Calling it a hard year for the entertainment industry may be an understatement. 2016 was marked with notable deaths that stretched the worlds of music (Prince, David Bowie), TV, film (Gene Wilder, Carrie Fisher, Debbie Reynolds) and beyond.
Below, we look back on the legacies of the many celebrities who died in 2016.
Follow our updated coverage for recent notable deaths.
William Christopher, far right, died on Dec. 31, 2016, at his home in Pasadena, Calif., according to his agent. He was 84. Christopher, who was best known for his role as Father Mulcahy in "M*A*S*H," was diagnosed with cancer about 18 months ago, his agent said.
Actress Debbie Reynolds died on Dec. 28, 2016, just one day after the death of her daughter, "Star Wars" actress Carrie Fisher. Reynolds, best known for her starring roles in "Singin' in the Rain" and "The Unsinkable Molly Brown," was 84. Family sources initially reported that Reynolds suffered a stroke.
"Star Wars" actress Carrie Fisher died at the age of 60 on Dec. 27, 2016, five days after she had a heart attack while in-flight. "It is with a very deep sadness that Billie Lourd confirms that her beloved mother Carrie Fisher passed away at 8:55 this morning," family spokesman Simon Halls said in a statement.
Ricky Harris, the actor who starred in "Everyone Hates Chris" and "Heat," died on Dec. 26, 2016. He was 54.
George Michael, the British pop singer who shot to fame in the 1980s with Wham!, died at his home in Oxfordshire, England, on Sunday, Dec. 25, 2016, his publicist said. He was 53.
Zsa Zsa Gabor
Actress and socialite Zsa Zsa Gabor died at the age of 99 on Dec. 18, 2016. Gabor was perhaps best known for her nine marriages throughout her life.
The patriarch of "Growing Pains" -- and the real-life dad of singer Robin Thicke -- Alan Thicke died at age 69 on Dec. 13, 2016.
Florence Henderson, who played beloved mom Carol Brady on 1970s sitcom "The Brady Bunch," died on Nov. 24, 2016. She was 82. Her manager said she died with friends and family by her side but did not reveal a cause of death.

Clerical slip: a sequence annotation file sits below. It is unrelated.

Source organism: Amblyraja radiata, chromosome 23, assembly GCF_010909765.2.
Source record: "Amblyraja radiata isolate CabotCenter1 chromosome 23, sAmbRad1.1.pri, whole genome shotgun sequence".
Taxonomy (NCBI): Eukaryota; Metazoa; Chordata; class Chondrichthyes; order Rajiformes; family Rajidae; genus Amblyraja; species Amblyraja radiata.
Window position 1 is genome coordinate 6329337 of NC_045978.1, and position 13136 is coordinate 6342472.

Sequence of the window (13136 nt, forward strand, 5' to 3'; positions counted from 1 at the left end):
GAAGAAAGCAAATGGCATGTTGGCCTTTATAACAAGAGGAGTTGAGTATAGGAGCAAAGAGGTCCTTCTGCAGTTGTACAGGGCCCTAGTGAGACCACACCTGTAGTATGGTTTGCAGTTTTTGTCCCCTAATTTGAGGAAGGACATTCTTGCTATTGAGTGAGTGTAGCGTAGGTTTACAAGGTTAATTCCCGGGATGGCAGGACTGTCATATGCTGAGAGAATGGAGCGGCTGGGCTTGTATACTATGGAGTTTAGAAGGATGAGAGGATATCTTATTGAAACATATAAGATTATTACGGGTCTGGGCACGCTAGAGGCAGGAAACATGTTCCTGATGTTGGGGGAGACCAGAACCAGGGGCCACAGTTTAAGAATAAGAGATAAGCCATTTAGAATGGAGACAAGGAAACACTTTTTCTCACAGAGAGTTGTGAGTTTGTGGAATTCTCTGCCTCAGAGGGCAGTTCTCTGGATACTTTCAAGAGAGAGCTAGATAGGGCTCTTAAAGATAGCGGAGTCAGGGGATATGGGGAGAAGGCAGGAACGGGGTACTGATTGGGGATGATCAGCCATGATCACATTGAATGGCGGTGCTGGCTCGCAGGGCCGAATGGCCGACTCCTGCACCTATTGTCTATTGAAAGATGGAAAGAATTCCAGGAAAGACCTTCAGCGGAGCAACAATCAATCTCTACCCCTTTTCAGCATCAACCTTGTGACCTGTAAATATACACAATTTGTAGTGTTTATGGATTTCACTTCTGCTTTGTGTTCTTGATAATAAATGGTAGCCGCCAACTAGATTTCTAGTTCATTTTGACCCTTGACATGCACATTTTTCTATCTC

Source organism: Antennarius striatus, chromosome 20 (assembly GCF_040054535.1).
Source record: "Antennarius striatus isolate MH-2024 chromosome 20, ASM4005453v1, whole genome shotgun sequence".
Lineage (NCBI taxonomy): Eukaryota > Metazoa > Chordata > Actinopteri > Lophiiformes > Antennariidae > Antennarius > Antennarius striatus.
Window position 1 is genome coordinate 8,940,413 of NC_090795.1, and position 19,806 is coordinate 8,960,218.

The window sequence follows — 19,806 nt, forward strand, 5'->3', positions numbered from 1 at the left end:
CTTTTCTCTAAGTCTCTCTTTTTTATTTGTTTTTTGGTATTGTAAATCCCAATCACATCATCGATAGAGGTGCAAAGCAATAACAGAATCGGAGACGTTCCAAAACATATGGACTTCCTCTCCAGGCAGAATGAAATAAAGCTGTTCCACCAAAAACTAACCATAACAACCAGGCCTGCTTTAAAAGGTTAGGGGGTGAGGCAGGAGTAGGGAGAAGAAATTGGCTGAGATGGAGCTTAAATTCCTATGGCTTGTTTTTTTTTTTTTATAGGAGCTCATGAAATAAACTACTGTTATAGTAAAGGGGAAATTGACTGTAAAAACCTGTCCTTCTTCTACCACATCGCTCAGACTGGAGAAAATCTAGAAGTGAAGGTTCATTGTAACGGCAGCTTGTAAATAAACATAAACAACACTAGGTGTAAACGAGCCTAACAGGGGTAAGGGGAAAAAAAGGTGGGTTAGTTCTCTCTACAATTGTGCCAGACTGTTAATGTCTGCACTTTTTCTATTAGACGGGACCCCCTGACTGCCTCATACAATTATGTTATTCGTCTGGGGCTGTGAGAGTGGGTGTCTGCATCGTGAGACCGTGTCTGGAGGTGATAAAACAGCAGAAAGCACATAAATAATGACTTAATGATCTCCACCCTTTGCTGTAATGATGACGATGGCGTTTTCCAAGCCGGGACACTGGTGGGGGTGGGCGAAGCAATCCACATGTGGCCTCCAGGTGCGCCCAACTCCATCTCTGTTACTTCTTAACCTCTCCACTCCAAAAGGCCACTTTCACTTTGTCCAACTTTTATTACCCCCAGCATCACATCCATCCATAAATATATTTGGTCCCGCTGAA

Journalist Gwen Ifill died of cancer on Nov. 14, 2016, at age 61, according to PBS. Ifill was the co-anchor of "PBS NewsHour" for more than a decade. "I am very sad to tell you that our dear friend and beloved colleague Gwen Ifill passed away today in hospice care in Washington," WETA chief Sharon Percy Rockefeller said in a memo.
Leon Russell, who was inducted into the Rock and Roll Hall of Fame in 2011, died on Nov. 13, 2016, at age 74, a post on his website read. The artist wrote and performed the 1971 hit "A Song for You," and collaborated with numerous artists including the Beach Boys, Bob Dylan and Elton John.
The New York City-born actor Robert Vaughn died on Nov. 11, 2016, from leukemia, according to his manager. Though best known for playing Napoleon Solo in the '60s spy series "The Man from U.N.C.L.E," his television resume is a long read, including "The A Team," "Murder, She Wrote" and "One Life to Live." His filmic credits include the original "Magnificent Seven," "Bullitt" and, fondly for many Gen Xers, "Pootie Tang."
Songwriter Leonard Cohen began his storied career as a poet and novelist, transitioning to music in 1966 after moving to New York. "Hallelujah" may be his most well-known song, but even casual fans of his folk-infused rock know his "Suzanne," "Bird on a Wire" and "So Long, Marianne," among many others. Cohen died at age 82, per a statement posted on his Facebook page late on Nov. 10, 2016.
Pete Burns, the frontman for '80s British pop band Dead or Alive, died of cardiac arrest on Oct. 24, 2016. He was 57. Burns, who was known for his androgynous look, performed hits including "You Spin Me Round (Like a Record)."
Arnold Palmer was a golf great, a legend who dominated the sport and had fans who called themselves "Arnie's Army." He died on Sept. 25, 2016, at age 87. Pictured, Palmer swings during the British Open n St. Andrews, Scotland, in July 1978.